The Railway Children by Edith NesbitThe Railway Children by Edith Nesbit

The Railway Children

byEdith Nesbit

Paperback | September 10, 2012

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"The Railway Children was one of the first children's classics I ever read. I wasn't sure I was going to enjoy it. I started reading the story and was immediately gripped. E. Nesbit remembered exactly what it felt like to be a child." --Jacqueline Wilson 

     '"Stand firm,'" said Peter, "and wave like mad!"'

They were not railway children to begin with. When their Father mysteriously leaves home Roberta (everyone calls her Bobbie), Phyllis and Peter must move to a small cottage in the countryside with Mother. It is a bitter blow to leave their London home, but soon they discover the hills and valleys, the canal and of course, the railway. But with the thrilling rush and rattle and roar of the trains comes danger too. Will the brave trio come to the rescue? And most importantly, can they solve the disappearance of their Father?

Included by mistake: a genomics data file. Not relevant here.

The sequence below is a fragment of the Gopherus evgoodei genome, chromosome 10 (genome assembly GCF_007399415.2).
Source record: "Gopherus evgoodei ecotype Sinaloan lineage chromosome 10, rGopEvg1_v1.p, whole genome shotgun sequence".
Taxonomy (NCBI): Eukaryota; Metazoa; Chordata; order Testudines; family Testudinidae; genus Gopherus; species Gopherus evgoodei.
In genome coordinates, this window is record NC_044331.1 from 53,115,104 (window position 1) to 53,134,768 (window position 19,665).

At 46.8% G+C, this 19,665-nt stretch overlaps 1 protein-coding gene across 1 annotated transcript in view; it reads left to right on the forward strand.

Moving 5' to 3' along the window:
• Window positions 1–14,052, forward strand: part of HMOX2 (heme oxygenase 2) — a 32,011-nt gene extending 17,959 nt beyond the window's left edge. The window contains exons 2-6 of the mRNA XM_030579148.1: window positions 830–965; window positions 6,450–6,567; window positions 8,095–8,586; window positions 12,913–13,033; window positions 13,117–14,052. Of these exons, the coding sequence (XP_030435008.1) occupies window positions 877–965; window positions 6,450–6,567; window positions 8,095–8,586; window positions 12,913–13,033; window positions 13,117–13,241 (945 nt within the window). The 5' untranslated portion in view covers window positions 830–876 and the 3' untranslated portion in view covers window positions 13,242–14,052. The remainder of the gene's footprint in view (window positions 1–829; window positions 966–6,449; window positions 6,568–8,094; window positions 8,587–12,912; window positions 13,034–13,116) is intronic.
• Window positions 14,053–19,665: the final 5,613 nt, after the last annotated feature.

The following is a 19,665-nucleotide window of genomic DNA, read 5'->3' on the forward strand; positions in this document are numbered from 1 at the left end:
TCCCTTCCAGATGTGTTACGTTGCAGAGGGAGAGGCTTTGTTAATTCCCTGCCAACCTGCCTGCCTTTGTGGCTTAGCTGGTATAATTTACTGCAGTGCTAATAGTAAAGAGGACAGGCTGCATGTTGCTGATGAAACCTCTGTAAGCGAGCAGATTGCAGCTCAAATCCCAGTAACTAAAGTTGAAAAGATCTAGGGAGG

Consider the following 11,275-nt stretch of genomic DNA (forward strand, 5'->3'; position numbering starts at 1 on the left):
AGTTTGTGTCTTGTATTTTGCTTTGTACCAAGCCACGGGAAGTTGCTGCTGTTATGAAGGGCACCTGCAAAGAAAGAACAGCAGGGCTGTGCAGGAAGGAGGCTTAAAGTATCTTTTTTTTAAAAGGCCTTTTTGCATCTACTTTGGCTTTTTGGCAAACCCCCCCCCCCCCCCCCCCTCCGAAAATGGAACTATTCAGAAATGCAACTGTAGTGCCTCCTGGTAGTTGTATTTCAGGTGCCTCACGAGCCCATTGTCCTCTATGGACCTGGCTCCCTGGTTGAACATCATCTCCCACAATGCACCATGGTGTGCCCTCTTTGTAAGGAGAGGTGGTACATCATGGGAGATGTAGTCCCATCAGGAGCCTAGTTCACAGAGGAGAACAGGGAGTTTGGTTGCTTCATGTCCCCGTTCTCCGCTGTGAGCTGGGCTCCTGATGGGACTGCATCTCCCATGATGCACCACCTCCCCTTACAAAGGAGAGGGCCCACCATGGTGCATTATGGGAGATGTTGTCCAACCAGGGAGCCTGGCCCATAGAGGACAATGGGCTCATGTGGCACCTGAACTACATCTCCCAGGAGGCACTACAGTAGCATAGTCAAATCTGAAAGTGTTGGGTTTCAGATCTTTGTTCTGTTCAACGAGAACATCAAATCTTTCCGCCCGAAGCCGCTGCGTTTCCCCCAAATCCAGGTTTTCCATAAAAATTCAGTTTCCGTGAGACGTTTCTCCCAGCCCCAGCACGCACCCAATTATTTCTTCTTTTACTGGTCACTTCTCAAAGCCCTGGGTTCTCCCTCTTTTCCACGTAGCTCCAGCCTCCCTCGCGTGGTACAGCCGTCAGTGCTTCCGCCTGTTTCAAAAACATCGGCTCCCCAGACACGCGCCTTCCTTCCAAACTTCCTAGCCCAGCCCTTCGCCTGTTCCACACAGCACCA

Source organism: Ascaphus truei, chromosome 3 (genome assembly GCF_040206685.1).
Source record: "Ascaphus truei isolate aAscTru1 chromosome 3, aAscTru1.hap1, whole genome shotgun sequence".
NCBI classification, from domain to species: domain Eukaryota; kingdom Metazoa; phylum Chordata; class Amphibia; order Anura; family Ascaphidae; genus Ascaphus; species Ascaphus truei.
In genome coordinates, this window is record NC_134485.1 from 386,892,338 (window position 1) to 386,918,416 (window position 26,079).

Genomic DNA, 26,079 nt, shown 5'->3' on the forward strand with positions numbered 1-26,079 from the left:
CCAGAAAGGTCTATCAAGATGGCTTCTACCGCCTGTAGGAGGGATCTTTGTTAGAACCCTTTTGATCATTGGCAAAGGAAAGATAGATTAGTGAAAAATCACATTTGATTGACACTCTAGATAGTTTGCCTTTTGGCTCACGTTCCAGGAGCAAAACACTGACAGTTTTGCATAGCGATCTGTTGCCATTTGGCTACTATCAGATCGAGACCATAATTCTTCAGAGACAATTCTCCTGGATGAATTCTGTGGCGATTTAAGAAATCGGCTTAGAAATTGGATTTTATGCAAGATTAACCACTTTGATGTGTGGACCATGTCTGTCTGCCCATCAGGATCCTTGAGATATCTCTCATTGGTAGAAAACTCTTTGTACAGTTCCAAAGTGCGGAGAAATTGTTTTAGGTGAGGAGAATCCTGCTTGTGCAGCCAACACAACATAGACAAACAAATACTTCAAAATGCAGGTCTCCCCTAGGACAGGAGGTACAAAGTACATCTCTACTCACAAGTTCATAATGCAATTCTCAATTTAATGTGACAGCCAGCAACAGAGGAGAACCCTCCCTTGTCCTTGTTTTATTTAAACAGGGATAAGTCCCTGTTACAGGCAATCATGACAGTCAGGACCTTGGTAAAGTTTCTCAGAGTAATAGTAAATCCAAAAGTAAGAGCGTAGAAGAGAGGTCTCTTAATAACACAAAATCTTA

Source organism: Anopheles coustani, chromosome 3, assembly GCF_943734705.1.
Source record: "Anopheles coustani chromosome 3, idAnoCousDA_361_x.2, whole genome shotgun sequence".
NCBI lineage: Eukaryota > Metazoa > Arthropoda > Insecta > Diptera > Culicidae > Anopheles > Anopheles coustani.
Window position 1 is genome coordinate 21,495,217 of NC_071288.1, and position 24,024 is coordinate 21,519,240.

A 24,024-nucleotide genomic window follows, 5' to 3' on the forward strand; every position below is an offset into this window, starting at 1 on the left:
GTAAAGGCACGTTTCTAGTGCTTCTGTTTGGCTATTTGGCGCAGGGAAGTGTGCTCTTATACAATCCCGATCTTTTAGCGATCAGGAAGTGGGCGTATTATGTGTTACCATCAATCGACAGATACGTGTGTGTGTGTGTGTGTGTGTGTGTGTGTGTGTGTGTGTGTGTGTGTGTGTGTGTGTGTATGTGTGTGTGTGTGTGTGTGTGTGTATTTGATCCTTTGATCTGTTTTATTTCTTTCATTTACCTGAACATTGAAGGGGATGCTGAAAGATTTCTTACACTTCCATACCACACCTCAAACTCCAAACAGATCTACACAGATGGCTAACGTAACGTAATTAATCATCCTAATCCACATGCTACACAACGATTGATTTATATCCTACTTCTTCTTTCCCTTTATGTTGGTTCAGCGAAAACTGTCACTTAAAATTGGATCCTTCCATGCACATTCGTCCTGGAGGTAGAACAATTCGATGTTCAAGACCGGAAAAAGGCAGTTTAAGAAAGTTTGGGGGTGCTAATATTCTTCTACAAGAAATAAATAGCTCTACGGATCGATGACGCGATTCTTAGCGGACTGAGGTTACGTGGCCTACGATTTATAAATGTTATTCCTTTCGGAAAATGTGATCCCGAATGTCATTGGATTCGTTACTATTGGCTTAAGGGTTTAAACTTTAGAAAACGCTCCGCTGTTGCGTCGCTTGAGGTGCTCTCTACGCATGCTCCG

EDITH NESBIT was born in 1858. Her father died when she was only three and so her family moved all over England. Poverty was something she had known first hand, both as a child and as a young married woman with small children. Like the Railway Childrens' Mother, she was forced to try and sell her stories and poems to editors. Her first...
Title:The Railway ChildrenFormat:PaperbackDimensions:320 pages, 7.4 × 5.1 × 0.8 inPublished:September 10, 2012Publisher:Random House UKLanguage:English

The following ISBNs are associated with this title:

ISBN - 10:0099572990

ISBN - 13:9780099572992


Rated 5 out of 5 by from Honesty Pays A mother and three children have to move to the country and play at being poor, while father is away on unspecfied business. They save a train from disater and are befriended by the railway's company director, who takes an interest in thier lives. He eventually clears father of any wrong doing.
Date published: 2001-07-30

Editorial Reviews

• "Her child characters were remarkable in her day because they are so entirely human. They are intelligent, vain, aggressive, humorous, witty, cruel, compassionate... in fact, they are like adults." --Gore Vidal